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CUs showcase efforts in Financial Literacy Month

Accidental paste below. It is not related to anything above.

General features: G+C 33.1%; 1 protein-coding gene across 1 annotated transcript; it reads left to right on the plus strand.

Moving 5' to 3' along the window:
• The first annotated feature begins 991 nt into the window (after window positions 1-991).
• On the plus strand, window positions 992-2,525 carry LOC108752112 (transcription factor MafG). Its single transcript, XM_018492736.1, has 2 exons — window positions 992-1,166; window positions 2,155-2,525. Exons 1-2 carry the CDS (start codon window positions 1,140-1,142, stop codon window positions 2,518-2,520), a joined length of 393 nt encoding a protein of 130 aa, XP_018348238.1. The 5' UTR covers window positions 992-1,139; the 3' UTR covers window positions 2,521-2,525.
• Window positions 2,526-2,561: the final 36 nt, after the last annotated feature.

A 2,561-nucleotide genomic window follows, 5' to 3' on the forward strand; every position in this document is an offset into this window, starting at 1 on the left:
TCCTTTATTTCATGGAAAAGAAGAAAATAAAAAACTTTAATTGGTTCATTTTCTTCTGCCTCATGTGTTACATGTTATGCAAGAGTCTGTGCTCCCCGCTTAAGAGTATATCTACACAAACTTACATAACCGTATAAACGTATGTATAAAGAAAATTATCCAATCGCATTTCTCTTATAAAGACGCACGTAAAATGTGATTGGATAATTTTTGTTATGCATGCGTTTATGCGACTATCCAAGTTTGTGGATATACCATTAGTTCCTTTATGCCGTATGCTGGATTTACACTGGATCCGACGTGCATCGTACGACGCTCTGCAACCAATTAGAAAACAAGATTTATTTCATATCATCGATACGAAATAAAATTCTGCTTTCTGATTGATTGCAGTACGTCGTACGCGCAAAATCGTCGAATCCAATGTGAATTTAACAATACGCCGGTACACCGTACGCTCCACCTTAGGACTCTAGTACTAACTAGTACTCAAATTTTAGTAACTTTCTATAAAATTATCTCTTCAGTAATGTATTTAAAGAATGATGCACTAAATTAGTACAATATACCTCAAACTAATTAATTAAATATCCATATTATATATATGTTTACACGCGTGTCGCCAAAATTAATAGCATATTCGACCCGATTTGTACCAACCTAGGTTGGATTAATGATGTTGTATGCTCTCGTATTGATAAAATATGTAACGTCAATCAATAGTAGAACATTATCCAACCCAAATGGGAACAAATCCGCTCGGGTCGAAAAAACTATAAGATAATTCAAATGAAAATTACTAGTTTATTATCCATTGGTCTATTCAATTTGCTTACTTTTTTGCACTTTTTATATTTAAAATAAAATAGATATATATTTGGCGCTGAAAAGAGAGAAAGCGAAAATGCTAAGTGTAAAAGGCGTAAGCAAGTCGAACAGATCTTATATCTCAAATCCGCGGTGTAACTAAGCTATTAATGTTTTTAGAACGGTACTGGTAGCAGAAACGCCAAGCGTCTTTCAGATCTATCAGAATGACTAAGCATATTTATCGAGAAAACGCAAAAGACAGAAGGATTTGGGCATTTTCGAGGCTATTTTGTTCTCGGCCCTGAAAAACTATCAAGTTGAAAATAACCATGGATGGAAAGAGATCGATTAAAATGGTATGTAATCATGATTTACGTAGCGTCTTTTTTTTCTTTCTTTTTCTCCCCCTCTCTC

WASHINGTON (4/2/10)--April is Financial Literacy Month, an opportunity for credit unions to showcase their financial literacy education efforts for an entire month. Many are focusing on promoting savings through the Credit Union National Association's (CUNA's) National Youth Saving Challenge. And National Credit Union Youth Week April 18-24 will bring opportunities to show what credit unions can do. National Financial Literacy Month is part of a national awareness campaign with the goal of increasing public knowledge about the need for and the value of personal financial education and how to obtain it. "CUNA is proud to carry on the legacy of its member credit unions through its support of Financial Literacy Month," said CUNA President/CEO Dan Mica. "In fact, since 2004, CUNA, the leagues and our member credit unions went a step further by launching the National Credit Union Youth Week, which puts into action for our young people the teachings of financial literacy--in particular, by learning how to become savers. "Last year, nearly 140,000 youth participated in our program, saving more than $26 million--double what they saved the previous year and a record. We look forward to another record-setting year--and helping our members, and future members, become ever more financially literate," Mica said. This year's saving challenge theme is "Get in the Savings Game at the Credit Union," and the sports theme is popular with credit unions. But credit unions are serious about their efforts.s Redwood CU, based in Santa Rosa, Calif., said its planned festivities include free educational seminars for children, teens and parents, plus contests, informative handouts, giveaways and more. The seminars include "Today's Money Smart Family," for parents, kids and teens; "Winning the Savings Game," with basic financial concepts and benefits of saving designed for elementary students and their parents; "Be a Player in the Savings Game" for younger teens; and "Smart Spending in the Real World," a hands on guide to help teens prepare for college and the work force. Credit unions are getting creative, too. At Portland (Mich.) FCU, one of the activities scheduled is "an M&M budget lesson" for middle school students. Several credit unions in St. Louis, Mo., are donating $5 to Children's Miracle Network for every new youth account opened or $50 deposit made into an existing youth account, according to Electro Savings CU. Industrial FCU, Lafayette, Inc., will use an adapted version of Aesop's fable, "The Ant and the Grasshopper" to teach the concept of opportunity cost--saving now and spending later--and ask kids to write their own ending. "National Credit Union Youth Week provides us a great opportunity to educate young people about financial matters in a fun and exciting way," said Lee Alderman, assistant vice president of educational development at Redwood CU. "Engaging them with fun opportunities like Credit Union Youth Week is the first step in helping them develop responsible money habits at an early age, which will benefit them for a lifetime."
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